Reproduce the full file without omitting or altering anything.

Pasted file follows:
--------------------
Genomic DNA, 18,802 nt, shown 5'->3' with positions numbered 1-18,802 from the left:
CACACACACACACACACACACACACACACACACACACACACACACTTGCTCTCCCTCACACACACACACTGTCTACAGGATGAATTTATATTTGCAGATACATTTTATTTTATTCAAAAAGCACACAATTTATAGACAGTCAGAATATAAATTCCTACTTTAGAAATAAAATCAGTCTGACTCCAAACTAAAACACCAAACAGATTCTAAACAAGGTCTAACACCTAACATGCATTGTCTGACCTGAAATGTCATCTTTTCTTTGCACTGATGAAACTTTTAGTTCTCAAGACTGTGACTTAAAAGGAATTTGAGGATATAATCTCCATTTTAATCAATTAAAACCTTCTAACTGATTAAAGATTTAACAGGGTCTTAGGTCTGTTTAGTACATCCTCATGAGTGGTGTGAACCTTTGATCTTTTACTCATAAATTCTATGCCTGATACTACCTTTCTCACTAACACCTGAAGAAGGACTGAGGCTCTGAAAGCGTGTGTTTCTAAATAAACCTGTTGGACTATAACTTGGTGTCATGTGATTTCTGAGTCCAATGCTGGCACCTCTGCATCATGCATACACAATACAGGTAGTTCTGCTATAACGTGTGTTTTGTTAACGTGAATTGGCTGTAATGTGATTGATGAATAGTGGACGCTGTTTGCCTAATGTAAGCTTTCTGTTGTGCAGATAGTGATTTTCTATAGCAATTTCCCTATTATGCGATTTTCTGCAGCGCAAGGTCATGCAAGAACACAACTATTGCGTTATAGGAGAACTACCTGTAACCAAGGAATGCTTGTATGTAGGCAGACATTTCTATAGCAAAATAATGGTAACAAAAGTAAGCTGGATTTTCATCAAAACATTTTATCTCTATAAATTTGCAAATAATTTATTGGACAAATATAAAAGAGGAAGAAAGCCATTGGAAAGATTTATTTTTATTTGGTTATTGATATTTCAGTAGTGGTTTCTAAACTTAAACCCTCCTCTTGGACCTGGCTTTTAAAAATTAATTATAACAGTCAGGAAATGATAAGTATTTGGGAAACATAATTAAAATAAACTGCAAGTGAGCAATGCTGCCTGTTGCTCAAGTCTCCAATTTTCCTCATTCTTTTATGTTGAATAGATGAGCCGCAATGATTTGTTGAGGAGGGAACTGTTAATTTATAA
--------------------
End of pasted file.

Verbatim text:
Genomic DNA, 18,802 nt, shown 5'->3' with positions numbered 1-18,802 from the left:
CACACACACACACACACACACACACACACACACACACACACACACTTGCTCTCCCTCACACACACACACTGTCTACAGGATGAATTTATATTTGCAGATACATTTTATTTTATTCAAAAAGCACACAATTTATAGACAGTCAGAATATAAATTCCTACTTTAGAAATAAAATCAGTCTGACTCCAAACTAAAACACCAAACAGATTCTAAACAAGGTCTAACACCTAACATGCATTGTCTGACCTGAAATGTCATCTTTTCTTTGCACTGATGAAACTTTTAGTTCTCAAGACTGTGACTTAAAAGGAATTTGAGGATATAATCTCCATTTTAATCAATTAAAACCTTCTAACTGATTAAAGATTTAACAGGGTCTTAGGTCTGTTTAGTACATCCTCATGAGTGGTGTGAACCTTTGATCTTTTACTCATAAATTCTATGCCTGATACTACCTTTCTCACTAACACCTGAAGAAGGACTGAGGCTCTGAAAGCGTGTGTTTCTAAATAAACCTGTTGGACTATAACTTGGTGTCATGTGATTTCTGAGTCCAATGCTGGCACCTCTGCATCATGCATACACAATACAGGTAGTTCTGCTATAACGTGTGTTTTGTTAACGTGAATTGGCTGTAATGTGATTGATGAATAGTGGACGCTGTTTGCCTAATGTAAGCTTTCTGTTGTGCAGATAGTGATTTTCTATAGCAATTTCCCTATTATGCGATTTTCTGCAGCGCAAGGTCATGCAAGAACACAACTATTGCGTTATAGGAGAACTACCTGTAACCAAGGAATGCTTGTATGTAGGCAGACATTTCTATAGCAAAATAATGGTAACAAAAGTAAGCTGGATTTTCATCAAAACATTTTATCTCTATAAATTTGCAAATAATTTATTGGACAAATATAAAAGAGGAAGAAAGCCATTGGAAAGATTTATTTTTATTTGGTTATTGATATTTCAGTAGTGGTTTCTAAACTTAAACCCTCCTCTTGGACCTGGCTTTTAAAAATTAATTATAACAGTCAGGAAATGATAAGTATTTGGGAAACATAATTAAAATAAACTGCAAGTGAGCAATGCTGCCTGTTGCTCAAGTCTCCAATTTTCCTCATTCTTTTATGTTGAATAGATGAGCCGCAATGATTTGTTGAGGAGGGAACTGTTAATTTATAA